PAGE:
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Did Wells Fargo create bogus foreclosure document manual?

WFC denies lawsuit that claims blueprint for fraud

Wells Fargo

Wells Fargo (WFC) is being accused of developing a 150-page manual for generating bogus mortgage documents to justify home foreclosures, according to a lawsuit filed in federal court in New York last week.

The manual is attorney Linda Tirelli’s “smoking gun” in a lawsuit she filed on behalf of a homeowner. The story was first reported in the New York Post, and Tirelli does have some past experience bringing these kinds of lawsuits to court.

Wells Fargo counters that Tirelli is misrepresenting the manual in several ways. It's foreclosures are legal and customer-focused, Wells said in a statement to HousingWire.

The document – a copy of which can be downloaded or viewed here – provides step-by-step guides for Wells Fargo foreclosure attorneys and the “Default Docs Team.”

Tirelli’s lawsuit alleges that Wells Fargo used the manual – the copy she entered into evidence was dated February 24, 2012 – to falsely create evidence of ownership, known as the note, and on how to proceed with a foreclosure when crucial documents are missing.

It was used by outside attorneys to request retroactive documentation that a loan had been signed over to Wells Fargo, she said.

Such endorsements are required to prove a servicer owns a loan and has the legal standing and right to foreclose and borrowers have used “show me the note” as a defense to fight foreclosure. Bankruptcy attorneys and homeowner advocates have long alleged mortgage servicers have a system for creating improper paperwork to prove ownership of loans when it is questioned.

“The significance is the first time we have an internal document that is a blueprint for fraud,” Tirelli told HousingWire Monday morning. “If you need allonge, it’s these steps; if you need assignment of mortgage, follow these steps. It provides all these steps that don’t make any sense if an attorney hasn’t spoken to anyone, and there’s not a single procedure for lawyers outside of foreclosure. All roads lead to an endorsement on the note.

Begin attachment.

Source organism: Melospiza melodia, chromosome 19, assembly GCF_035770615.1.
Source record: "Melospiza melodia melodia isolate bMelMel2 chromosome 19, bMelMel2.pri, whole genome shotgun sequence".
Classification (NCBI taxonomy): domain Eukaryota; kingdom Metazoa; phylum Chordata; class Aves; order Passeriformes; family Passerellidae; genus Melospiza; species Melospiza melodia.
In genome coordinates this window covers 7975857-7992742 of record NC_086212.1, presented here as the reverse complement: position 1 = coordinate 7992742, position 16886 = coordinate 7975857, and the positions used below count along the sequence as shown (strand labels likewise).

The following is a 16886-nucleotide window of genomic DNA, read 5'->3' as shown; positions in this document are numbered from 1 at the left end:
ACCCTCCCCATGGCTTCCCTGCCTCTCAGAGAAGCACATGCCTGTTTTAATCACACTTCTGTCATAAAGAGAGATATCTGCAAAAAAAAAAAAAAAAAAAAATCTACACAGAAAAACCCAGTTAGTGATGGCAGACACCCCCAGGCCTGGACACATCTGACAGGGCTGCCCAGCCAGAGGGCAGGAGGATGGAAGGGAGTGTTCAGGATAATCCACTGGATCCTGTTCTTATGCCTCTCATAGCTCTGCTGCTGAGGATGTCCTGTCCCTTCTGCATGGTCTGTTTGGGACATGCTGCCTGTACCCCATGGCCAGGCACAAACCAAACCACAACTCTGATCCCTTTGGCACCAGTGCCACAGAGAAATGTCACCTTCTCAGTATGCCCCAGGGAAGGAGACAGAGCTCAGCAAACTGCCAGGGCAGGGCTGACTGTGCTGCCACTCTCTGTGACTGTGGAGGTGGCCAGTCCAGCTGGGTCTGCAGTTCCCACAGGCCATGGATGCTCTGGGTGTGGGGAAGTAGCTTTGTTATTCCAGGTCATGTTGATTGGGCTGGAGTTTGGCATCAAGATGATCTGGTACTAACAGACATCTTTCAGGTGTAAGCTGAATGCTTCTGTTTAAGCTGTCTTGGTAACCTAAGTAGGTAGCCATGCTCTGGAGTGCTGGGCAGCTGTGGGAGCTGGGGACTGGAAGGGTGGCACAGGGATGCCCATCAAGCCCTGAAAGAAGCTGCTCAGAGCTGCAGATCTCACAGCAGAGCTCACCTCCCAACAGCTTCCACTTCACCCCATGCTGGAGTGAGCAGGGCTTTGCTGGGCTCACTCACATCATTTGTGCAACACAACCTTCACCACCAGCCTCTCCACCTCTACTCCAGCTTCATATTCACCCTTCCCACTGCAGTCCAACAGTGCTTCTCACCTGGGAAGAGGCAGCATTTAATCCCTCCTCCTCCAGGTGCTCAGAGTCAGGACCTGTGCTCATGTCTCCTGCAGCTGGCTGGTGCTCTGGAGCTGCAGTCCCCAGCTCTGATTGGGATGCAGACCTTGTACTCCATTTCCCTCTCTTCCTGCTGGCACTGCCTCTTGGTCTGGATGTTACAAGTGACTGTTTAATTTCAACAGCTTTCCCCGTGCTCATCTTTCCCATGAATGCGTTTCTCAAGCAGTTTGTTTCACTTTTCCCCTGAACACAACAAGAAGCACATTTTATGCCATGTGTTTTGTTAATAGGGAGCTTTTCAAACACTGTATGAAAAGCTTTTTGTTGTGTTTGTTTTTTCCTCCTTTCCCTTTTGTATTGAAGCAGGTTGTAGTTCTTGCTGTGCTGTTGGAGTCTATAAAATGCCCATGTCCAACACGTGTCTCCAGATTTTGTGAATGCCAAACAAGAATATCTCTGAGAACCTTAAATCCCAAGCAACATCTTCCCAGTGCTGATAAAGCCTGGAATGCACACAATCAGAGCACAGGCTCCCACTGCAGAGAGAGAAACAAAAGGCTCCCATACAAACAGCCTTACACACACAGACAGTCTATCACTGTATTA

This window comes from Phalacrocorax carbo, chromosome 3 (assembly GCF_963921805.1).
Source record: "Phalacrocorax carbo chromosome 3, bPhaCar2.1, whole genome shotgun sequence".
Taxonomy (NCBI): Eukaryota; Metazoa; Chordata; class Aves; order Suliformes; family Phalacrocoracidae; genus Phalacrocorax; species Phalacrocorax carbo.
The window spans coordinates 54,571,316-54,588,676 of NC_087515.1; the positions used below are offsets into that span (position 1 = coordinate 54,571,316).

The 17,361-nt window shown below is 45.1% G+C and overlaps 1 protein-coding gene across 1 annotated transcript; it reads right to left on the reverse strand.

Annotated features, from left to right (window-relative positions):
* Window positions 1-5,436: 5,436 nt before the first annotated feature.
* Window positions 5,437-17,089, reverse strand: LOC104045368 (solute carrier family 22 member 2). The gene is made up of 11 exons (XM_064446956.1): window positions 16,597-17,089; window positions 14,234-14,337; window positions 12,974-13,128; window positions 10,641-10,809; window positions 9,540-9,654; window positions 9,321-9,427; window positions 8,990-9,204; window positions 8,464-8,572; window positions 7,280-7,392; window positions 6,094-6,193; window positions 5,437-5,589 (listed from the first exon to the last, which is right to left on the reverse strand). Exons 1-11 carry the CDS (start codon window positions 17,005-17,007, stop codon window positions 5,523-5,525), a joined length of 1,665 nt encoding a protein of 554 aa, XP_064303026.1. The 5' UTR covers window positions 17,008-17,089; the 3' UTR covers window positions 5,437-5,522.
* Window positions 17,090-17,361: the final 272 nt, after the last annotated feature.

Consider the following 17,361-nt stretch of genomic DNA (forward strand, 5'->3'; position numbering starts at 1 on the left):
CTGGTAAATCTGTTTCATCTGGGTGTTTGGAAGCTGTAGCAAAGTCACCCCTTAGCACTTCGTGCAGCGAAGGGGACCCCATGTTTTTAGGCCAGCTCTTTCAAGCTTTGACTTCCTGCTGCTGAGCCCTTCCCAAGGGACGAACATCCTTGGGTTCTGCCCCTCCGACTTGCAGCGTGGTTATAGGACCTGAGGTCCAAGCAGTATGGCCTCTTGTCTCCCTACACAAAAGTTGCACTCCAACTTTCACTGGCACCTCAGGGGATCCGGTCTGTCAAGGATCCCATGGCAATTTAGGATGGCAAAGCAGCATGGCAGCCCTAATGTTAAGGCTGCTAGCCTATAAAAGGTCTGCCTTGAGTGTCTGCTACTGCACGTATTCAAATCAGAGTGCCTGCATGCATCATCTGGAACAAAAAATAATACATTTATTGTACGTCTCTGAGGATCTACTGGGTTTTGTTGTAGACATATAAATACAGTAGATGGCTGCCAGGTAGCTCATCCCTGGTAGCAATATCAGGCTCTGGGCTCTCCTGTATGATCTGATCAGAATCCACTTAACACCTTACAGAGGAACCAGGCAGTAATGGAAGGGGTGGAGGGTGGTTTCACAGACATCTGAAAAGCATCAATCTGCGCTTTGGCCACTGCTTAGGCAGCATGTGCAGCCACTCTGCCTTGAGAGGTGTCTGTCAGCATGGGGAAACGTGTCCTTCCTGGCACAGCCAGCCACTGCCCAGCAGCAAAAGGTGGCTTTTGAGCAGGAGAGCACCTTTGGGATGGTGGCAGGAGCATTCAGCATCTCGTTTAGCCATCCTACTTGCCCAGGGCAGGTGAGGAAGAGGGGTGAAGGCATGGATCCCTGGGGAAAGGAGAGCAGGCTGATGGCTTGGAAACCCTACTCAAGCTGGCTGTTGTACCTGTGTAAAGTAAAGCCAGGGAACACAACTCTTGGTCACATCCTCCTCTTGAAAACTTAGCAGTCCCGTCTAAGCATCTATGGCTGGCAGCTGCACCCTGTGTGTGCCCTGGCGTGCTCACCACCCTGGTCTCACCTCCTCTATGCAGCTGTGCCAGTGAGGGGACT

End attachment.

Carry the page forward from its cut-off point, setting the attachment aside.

“This is an instrument by which they absolutely abused the process. It's fraud because Wells Fargo is endorsing the note on behalf of another party,” she said. “We attorneys have seen this for years – these ‘ta da!’ documents that appear magically at the last second, and we knew there was a playbook like this but we couldn’t provide it. Now we can.”

Wells Fargo denied wrongdoing.

A spokesperson for Wells Fargo provided the following statement to HousingWire:

“Wells Fargo’s foreclosure processes—today and back in 2012—are appropriate, legal and customer focused. To allege otherwise is simply misrepresenting the facts.  Wells Fargo’s Foreclosure Attorney Procedures Manual provides guidelines for outside attorneys to be compliant with state and regulatory requirements. We have and will continue to abide by sound processes that ensure we comply with the law and help our customers in these situations.”

Further, Wells Fargo says, the manual has been updated dozens of times since the copy that Tirelli entered into evidence in her client’s lawsuit.

That did not mollify Tirelli.

“They say they updated it since 2012, but how many people lost their homes in that time?” Tirelli asked.

The Consumer Financial Protection Bureau, the New York Department of Financial Services, the New York Attorney General and other regulators are aware of or are looking into the allegations in the lawsuit.

In the run up to the housing crash, loans were sold at such a frenzied pace documentation is often hard to track down, especially given the number of originating lenders who went out of business after the market collapsed.

Tirelli is also part of a lawsuit filed against Bank of America (BAC) in June 2013 where seven former BA employees allege that they were given bonuses to foreclose on borrowers.

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